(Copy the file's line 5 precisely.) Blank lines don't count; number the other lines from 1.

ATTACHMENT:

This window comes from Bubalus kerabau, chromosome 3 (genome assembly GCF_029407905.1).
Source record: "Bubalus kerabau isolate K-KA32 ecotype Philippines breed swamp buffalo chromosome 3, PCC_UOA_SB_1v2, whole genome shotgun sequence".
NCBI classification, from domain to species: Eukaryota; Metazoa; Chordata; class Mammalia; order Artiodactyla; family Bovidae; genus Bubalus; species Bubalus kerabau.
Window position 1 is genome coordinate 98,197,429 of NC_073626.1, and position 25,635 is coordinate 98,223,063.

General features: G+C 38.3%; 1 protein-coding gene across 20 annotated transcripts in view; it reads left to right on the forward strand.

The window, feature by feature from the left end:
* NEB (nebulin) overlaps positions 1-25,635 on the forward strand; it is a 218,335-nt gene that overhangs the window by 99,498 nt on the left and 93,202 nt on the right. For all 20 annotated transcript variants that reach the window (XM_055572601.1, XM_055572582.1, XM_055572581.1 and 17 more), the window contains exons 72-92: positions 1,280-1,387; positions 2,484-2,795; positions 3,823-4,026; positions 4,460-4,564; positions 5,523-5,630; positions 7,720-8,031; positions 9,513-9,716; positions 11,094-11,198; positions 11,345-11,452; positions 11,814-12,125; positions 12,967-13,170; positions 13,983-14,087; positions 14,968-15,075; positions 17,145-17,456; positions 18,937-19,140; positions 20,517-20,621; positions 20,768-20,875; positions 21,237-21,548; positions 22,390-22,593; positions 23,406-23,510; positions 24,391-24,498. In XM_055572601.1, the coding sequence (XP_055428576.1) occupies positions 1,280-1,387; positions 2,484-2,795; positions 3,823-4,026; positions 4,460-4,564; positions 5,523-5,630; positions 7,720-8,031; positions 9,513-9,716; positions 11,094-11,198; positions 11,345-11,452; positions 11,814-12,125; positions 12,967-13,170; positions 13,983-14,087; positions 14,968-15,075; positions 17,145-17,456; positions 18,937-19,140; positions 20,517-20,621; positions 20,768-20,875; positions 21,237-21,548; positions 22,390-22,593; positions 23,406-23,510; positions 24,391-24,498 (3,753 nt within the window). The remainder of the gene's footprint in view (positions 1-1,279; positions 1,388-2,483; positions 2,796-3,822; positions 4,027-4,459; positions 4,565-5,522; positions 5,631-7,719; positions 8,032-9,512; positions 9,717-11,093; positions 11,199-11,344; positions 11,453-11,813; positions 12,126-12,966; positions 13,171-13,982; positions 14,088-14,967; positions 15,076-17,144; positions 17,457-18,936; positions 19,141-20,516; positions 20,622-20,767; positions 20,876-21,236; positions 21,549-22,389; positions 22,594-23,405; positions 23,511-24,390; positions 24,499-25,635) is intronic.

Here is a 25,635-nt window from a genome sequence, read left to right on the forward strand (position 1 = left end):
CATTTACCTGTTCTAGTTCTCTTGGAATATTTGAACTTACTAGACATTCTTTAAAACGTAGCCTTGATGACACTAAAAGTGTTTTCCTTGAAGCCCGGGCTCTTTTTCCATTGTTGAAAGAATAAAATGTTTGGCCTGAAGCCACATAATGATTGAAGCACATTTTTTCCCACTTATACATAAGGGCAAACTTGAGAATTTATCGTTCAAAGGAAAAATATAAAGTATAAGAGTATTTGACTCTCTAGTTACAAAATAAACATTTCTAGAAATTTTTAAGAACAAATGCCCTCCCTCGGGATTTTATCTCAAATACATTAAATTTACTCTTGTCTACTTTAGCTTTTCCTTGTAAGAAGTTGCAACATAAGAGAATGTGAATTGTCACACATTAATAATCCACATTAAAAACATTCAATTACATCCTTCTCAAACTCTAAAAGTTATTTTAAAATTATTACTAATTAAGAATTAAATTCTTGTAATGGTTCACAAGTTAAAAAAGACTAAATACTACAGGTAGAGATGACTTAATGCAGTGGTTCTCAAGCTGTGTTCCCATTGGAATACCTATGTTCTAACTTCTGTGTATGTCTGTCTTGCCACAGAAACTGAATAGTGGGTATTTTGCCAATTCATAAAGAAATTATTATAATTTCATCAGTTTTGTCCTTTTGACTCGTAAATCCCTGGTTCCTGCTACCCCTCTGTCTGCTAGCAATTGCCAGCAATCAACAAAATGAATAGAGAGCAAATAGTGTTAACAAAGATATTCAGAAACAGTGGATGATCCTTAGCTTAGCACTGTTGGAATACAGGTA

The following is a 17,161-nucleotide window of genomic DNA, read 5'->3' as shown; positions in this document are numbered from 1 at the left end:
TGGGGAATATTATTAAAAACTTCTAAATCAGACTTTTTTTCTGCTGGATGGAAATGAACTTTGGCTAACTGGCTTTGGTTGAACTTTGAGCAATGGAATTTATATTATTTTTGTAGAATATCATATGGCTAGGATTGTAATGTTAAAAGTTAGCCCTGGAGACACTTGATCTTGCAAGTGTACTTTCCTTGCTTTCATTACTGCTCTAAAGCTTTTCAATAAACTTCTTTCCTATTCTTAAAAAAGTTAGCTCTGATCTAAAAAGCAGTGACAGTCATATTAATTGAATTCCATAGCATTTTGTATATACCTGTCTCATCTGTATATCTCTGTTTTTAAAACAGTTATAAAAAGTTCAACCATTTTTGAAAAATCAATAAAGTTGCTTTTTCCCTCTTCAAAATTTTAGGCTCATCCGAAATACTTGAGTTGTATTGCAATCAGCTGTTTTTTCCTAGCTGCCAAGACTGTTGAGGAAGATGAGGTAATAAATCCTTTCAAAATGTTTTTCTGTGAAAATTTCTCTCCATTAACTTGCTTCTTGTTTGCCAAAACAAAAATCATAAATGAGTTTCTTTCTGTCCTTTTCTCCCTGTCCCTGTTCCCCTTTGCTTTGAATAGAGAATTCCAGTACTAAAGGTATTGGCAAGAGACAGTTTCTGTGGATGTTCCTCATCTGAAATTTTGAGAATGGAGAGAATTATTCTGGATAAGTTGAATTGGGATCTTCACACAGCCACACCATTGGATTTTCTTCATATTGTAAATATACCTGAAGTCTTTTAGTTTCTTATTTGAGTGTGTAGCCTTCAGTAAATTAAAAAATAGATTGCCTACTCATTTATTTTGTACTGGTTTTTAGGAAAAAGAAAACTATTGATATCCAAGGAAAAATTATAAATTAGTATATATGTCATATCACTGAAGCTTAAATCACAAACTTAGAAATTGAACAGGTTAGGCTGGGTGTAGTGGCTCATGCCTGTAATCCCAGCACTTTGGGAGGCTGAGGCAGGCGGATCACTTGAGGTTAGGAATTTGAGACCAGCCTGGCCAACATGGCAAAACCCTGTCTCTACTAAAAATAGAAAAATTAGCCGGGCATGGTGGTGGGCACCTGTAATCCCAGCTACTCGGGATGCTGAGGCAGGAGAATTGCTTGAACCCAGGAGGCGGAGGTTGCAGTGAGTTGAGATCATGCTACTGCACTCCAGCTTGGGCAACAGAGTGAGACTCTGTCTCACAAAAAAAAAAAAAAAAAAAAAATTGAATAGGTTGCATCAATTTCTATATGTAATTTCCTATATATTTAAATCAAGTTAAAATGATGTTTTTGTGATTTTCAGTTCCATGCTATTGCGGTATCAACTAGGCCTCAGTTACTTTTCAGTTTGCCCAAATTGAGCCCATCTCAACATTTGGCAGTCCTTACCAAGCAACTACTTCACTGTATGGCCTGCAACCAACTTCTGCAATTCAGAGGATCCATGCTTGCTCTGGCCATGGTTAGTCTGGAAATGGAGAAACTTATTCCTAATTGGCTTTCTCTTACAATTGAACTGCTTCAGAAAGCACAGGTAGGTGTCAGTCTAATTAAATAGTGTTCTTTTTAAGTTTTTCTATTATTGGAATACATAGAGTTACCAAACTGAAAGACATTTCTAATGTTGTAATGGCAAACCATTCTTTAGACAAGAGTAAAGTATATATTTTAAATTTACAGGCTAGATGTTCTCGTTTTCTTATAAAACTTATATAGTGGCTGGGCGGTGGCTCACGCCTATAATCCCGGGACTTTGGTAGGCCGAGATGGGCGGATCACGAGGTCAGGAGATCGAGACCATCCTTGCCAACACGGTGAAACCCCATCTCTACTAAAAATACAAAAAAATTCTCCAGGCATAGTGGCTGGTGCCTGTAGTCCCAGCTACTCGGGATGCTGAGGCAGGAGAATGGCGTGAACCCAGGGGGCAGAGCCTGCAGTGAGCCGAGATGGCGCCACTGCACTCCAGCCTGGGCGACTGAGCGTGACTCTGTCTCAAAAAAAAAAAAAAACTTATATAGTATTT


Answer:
General features: G+C 38.3%; 1 protein-coding gene across 20 annotated transcripts in view; it reads left to right on the forward strand.